Cruise Lines to Begin Disclosing All Onboard Crimes on Own Websites
The devil will indeed be in the details about the cruise lines’ decision to begin publishing allegations about onboard crimes on their websites. This would be a big improvement in transparency for passengers, although the decision occurred with the prospect that Congress might have forced the cruise lines to do it anyway.
Royal Caribbean International, Carnival, and Norwegian cruise lines will begin posting on their websites a compilation of allegations of crimes “onboard our ships around the world, on all itineraries,” Royal Caribbean International CEO Adam Goldstein said today.
Testifying before the U.S. Senate Committee on Commerce, Science and Transportation, Goldstein said the postings will begin August 1 and will be retroactive to the last quarter of 2010 when Congress passed the Cruise Vessel Security and Safety Act (CVSSA).
The CVSSA, since it mandates the disclosure of crime allegations on cruise ships on a U.S. Coast Guard website, but only when the FBI has closed an investigation, falls way short of full disclosure and is inadequate for passengers seeking to weigh the onboard safety situation before picking a cruise.
“We are proud of this initiative and believe that it addresses many of the concerns raised with the limited public reporting required by the CVSSA,” Goldstein noted in prepared testimony, adding that the three cruise lines account for about 85% of cruise industry capacity.
The decision to disclose crime allegations onboard cruise ships comes as the cruise industry finds itself under extreme pressure, with the latest manifestation a bill that committee chairman Jay Rockefeller just introduced to enhance cruise passenger consumer protections.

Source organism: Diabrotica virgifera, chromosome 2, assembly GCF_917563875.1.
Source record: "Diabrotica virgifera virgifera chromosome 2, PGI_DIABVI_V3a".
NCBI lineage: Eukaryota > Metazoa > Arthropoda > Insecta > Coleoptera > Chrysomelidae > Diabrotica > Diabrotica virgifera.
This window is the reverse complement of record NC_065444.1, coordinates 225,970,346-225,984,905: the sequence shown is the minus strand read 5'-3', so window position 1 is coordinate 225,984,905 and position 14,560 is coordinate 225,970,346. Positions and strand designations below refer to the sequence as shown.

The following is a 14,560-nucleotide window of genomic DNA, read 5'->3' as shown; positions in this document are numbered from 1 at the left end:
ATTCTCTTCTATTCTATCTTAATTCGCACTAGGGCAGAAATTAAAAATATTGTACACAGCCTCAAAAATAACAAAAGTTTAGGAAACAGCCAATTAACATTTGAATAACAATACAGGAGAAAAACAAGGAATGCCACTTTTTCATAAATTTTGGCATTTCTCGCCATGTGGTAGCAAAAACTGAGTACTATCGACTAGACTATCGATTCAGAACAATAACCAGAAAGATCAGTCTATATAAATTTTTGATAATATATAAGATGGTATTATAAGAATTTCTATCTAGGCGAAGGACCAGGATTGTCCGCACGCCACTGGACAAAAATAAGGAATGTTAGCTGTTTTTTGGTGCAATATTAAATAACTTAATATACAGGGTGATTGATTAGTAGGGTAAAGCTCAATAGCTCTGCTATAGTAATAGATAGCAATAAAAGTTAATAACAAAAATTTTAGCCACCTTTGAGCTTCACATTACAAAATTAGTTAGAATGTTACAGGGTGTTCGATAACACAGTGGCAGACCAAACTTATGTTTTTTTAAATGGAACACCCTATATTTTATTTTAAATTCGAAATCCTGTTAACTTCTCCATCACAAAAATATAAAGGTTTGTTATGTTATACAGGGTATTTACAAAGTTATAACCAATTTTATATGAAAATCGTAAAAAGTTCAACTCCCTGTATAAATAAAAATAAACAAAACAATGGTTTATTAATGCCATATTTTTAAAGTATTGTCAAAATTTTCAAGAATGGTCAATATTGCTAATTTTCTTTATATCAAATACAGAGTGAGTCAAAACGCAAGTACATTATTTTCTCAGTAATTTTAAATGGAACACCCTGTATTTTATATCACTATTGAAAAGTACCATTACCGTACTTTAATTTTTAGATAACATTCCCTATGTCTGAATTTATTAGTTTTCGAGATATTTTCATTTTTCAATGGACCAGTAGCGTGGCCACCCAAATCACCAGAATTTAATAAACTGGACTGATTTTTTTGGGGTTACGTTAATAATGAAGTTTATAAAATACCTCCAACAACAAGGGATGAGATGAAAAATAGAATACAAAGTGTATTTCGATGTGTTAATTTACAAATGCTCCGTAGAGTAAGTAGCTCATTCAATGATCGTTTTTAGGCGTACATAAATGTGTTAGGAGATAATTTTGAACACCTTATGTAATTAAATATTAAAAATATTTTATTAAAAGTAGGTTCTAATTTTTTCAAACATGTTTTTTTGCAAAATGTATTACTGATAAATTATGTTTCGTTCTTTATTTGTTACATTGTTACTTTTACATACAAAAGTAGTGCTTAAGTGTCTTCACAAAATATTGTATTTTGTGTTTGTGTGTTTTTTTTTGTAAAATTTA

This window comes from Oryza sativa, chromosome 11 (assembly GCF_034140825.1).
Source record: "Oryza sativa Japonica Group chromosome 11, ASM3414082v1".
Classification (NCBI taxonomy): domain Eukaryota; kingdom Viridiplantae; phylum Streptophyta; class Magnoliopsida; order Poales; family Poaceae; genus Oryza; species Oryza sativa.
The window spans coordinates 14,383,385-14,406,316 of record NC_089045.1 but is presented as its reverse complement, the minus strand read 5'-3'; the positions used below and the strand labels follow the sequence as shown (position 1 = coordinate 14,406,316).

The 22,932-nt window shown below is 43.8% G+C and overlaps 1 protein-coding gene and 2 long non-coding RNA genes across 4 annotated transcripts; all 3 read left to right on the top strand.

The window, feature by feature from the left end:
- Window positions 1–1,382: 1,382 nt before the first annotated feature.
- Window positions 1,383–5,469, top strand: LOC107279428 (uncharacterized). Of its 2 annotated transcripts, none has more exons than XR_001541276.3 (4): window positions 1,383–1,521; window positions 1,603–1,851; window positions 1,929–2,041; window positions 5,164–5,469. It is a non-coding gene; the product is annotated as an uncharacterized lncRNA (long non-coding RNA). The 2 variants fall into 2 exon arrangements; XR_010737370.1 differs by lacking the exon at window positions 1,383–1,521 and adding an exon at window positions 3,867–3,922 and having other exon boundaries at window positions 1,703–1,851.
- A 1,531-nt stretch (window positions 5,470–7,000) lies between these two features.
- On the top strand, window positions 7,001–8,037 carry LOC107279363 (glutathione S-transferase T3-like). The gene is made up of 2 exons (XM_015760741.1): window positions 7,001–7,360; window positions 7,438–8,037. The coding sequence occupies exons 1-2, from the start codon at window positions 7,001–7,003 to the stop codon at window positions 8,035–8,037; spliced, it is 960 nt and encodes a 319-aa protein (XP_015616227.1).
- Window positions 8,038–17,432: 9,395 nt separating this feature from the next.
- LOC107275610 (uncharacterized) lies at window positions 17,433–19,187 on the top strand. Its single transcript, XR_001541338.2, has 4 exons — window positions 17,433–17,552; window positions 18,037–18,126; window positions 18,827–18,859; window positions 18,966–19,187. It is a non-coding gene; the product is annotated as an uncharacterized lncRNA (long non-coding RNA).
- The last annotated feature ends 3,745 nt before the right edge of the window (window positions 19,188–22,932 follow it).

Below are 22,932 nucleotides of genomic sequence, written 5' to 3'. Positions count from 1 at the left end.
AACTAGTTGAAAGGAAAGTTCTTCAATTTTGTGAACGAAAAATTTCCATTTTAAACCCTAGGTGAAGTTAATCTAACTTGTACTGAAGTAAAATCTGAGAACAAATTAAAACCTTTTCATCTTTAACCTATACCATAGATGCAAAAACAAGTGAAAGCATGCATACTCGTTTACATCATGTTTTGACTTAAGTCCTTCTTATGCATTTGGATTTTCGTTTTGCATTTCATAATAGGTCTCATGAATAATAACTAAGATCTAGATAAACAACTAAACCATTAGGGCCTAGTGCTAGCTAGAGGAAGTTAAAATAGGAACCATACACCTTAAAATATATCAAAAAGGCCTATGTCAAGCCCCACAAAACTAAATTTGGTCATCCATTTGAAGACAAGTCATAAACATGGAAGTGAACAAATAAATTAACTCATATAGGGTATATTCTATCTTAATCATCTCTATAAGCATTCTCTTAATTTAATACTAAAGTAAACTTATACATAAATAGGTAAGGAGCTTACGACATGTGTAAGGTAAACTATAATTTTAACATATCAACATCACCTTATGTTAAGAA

One of the provisions in the bill would require the cruise lines to make publicly available all alleged crimes onboard their ships, which the three cruise lines apparently agreed to do.
“This is really encouraging,” Jim Walker, a frequent critic of the cruise industry and a maritime lawyer from Walker & O’Neill, told Skift. “Clearly, they [the cruise lines] were under pressure to do that, and I think they stole a little thunder from Senator Rockefeller.”
Walker, who attended the hearing in Washington, D.C., noted that sometimes the most advantageous deals occur at the last minute on the courthouse steps, drawing a parallel to Golstein and Carnival Cruise Lines CEO Gerald Cahill testifying on Capitol Hill just as Senator Rockefeller introduced his bill.
“it was surprising,” Walker said. “They are taking Senator Rockefeller very seriously.”
At the hearing today and in social media, Rockefeller blasted the cruise lines for 16 months of “empty promises” since a March 2012 hearing regarding cruise industry safety concerns.
Carnival has lacked a meaningful commitment to safety on its ships. (1/2)
— Jay Rockefeller (@SenRockefeller) July 24, 2013
While Walker is hopeful about the cruise lines’ decision to disclose allegations of onboard crimes, the Cruise Lines International Association’s recent adoption of a cruise passengers’ bill of rights, which also occurred under duress, came under fire at the hearing.
Ross Klein, a professor at the School of Social Work, St. Johns College Memorial University, testified that “the passengers bill of rights if full of empty promises.”
Klein explained that promised cruise credits as compensation for ruined sailings aren’t real refunds, that pledges of crew training provide no “assurances that training will impact behavior,” and that a plank to guarantee passengers’ rights to debark a stricken ship doesn’t spell out “how is the right fulfilled when the a ship is dead in the water for three days.”
“The devil is in the details,” Klein said.